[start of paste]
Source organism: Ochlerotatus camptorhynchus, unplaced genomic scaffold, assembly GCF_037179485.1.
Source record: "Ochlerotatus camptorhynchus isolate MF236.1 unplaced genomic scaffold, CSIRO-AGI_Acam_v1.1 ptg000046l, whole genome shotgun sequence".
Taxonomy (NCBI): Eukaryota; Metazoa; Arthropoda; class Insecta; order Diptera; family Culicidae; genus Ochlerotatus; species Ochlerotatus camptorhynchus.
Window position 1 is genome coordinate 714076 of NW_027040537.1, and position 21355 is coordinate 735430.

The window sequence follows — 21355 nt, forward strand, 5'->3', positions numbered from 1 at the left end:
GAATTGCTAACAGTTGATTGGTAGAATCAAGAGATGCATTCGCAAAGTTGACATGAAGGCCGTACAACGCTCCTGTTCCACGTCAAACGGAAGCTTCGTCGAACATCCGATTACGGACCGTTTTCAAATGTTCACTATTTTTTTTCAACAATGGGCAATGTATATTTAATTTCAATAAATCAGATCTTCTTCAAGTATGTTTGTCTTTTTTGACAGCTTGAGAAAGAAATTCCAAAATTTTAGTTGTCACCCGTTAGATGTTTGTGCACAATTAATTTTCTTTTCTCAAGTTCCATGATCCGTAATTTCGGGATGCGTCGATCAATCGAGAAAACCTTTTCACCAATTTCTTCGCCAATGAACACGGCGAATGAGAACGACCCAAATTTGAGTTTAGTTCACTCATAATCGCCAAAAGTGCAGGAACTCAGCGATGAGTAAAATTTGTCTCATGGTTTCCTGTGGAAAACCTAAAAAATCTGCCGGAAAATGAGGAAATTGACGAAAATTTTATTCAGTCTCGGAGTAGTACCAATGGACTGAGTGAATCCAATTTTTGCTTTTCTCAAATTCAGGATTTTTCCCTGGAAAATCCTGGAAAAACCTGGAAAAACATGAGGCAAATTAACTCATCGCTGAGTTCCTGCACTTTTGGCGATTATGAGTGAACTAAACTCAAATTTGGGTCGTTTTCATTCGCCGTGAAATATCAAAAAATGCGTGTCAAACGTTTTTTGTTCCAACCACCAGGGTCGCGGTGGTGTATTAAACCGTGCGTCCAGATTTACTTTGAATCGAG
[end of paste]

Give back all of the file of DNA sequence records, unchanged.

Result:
Source organism: Ochlerotatus camptorhynchus, unplaced genomic scaffold, assembly GCF_037179485.1.
Source record: "Ochlerotatus camptorhynchus isolate MF236.1 unplaced genomic scaffold, CSIRO-AGI_Acam_v1.1 ptg000046l, whole genome shotgun sequence".
Taxonomy (NCBI): Eukaryota; Metazoa; Arthropoda; class Insecta; order Diptera; family Culicidae; genus Ochlerotatus; species Ochlerotatus camptorhynchus.
Window position 1 is genome coordinate 714076 of NW_027040537.1, and position 21355 is coordinate 735430.

The window sequence follows — 21355 nt, forward strand, 5'->3', positions numbered from 1 at the left end:
GAATTGCTAACAGTTGATTGGTAGAATCAAGAGATGCATTCGCAAAGTTGACATGAAGGCCGTACAACGCTCCTGTTCCACGTCAAACGGAAGCTTCGTCGAACATCCGATTACGGACCGTTTTCAAATGTTCACTATTTTTTTTCAACAATGGGCAATGTATATTTAATTTCAATAAATCAGATCTTCTTCAAGTATGTTTGTCTTTTTTGACAGCTTGAGAAAGAAATTCCAAAATTTTAGTTGTCACCCGTTAGATGTTTGTGCACAATTAATTTTCTTTTCTCAAGTTCCATGATCCGTAATTTCGGGATGCGTCGATCAATCGAGAAAACCTTTTCACCAATTTCTTCGCCAATGAACACGGCGAATGAGAACGACCCAAATTTGAGTTTAGTTCACTCATAATCGCCAAAAGTGCAGGAACTCAGCGATGAGTAAAATTTGTCTCATGGTTTCCTGTGGAAAACCTAAAAAATCTGCCGGAAAATGAGGAAATTGACGAAAATTTTATTCAGTCTCGGAGTAGTACCAATGGACTGAGTGAATCCAATTTTTGCTTTTCTCAAATTCAGGATTTTTCCCTGGAAAATCCTGGAAAAACCTGGAAAAACATGAGGCAAATTAACTCATCGCTGAGTTCCTGCACTTTTGGCGATTATGAGTGAACTAAACTCAAATTTGGGTCGTTTTCATTCGCCGTGAAATATCAAAAAATGCGTGTCAAACGTTTTTTGTTCCAACCACCAGGGTCGCGGTGGTGTATTAAACCGTGCGTCCAGATTTACTTTGAATCGAG